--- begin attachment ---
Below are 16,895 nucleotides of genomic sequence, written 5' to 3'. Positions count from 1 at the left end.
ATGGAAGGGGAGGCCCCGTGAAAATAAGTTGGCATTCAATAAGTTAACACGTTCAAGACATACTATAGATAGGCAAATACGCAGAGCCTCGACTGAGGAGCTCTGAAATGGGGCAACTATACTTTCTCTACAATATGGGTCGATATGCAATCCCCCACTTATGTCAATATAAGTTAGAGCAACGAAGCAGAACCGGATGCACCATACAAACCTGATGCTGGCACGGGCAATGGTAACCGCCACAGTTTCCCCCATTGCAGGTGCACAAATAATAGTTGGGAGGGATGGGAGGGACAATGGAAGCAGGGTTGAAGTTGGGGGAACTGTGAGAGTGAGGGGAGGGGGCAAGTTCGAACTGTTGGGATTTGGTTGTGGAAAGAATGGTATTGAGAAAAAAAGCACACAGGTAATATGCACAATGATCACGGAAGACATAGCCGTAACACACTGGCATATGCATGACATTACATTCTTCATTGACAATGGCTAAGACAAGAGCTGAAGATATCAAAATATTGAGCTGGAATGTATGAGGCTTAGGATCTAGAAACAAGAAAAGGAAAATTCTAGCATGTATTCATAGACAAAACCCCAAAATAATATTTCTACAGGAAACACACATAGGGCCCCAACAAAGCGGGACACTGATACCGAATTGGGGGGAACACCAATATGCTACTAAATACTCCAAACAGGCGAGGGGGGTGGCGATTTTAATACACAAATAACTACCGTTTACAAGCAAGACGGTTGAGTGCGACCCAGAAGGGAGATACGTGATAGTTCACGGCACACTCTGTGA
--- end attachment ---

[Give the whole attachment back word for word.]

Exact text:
Below are 16,895 nucleotides of genomic sequence, written 5' to 3'. Positions count from 1 at the left end.
ATGGAAGGGGAGGCCCCGTGAAAATAAGTTGGCATTCAATAAGTTAACACGTTCAAGACATACTATAGATAGGCAAATACGCAGAGCCTCGACTGAGGAGCTCTGAAATGGGGCAACTATACTTTCTCTACAATATGGGTCGATATGCAATCCCCCACTTATGTCAATATAAGTTAGAGCAACGAAGCAGAACCGGATGCACCATACAAACCTGATGCTGGCACGGGCAATGGTAACCGCCACAGTTTCCCCCATTGCAGGTGCACAAATAATAGTTGGGAGGGATGGGAGGGACAATGGAAGCAGGGTTGAAGTTGGGGGAACTGTGAGAGTGAGGGGAGGGGGCAAGTTCGAACTGTTGGGATTTGGTTGTGGAAAGAATGGTATTGAGAAAAAAAGCACACAGGTAATATGCACAATGATCACGGAAGACATAGCCGTAACACACTGGCATATGCATGACATTACATTCTTCATTGACAATGGCTAAGACAAGAGCTGAAGATATCAAAATATTGAGCTGGAATGTATGAGGCTTAGGATCTAGAAACAAGAAAAGGAAAATTCTAGCATGTATTCATAGACAAAACCCCAAAATAATATTTCTACAGGAAACACACATAGGGCCCCAACAAAGCGGGACACTGATACCGAATTGGGGGGAACACCAATATGCTACTAAATACTCCAAACAGGCGAGGGGGGTGGCGATTTTAATACACAAATAACTACCGTTTACAAGCAAGACGGTTGAGTGCGACCCAGAAGGGAGATACGTGATAGTTCACGGCACACTCTGTGA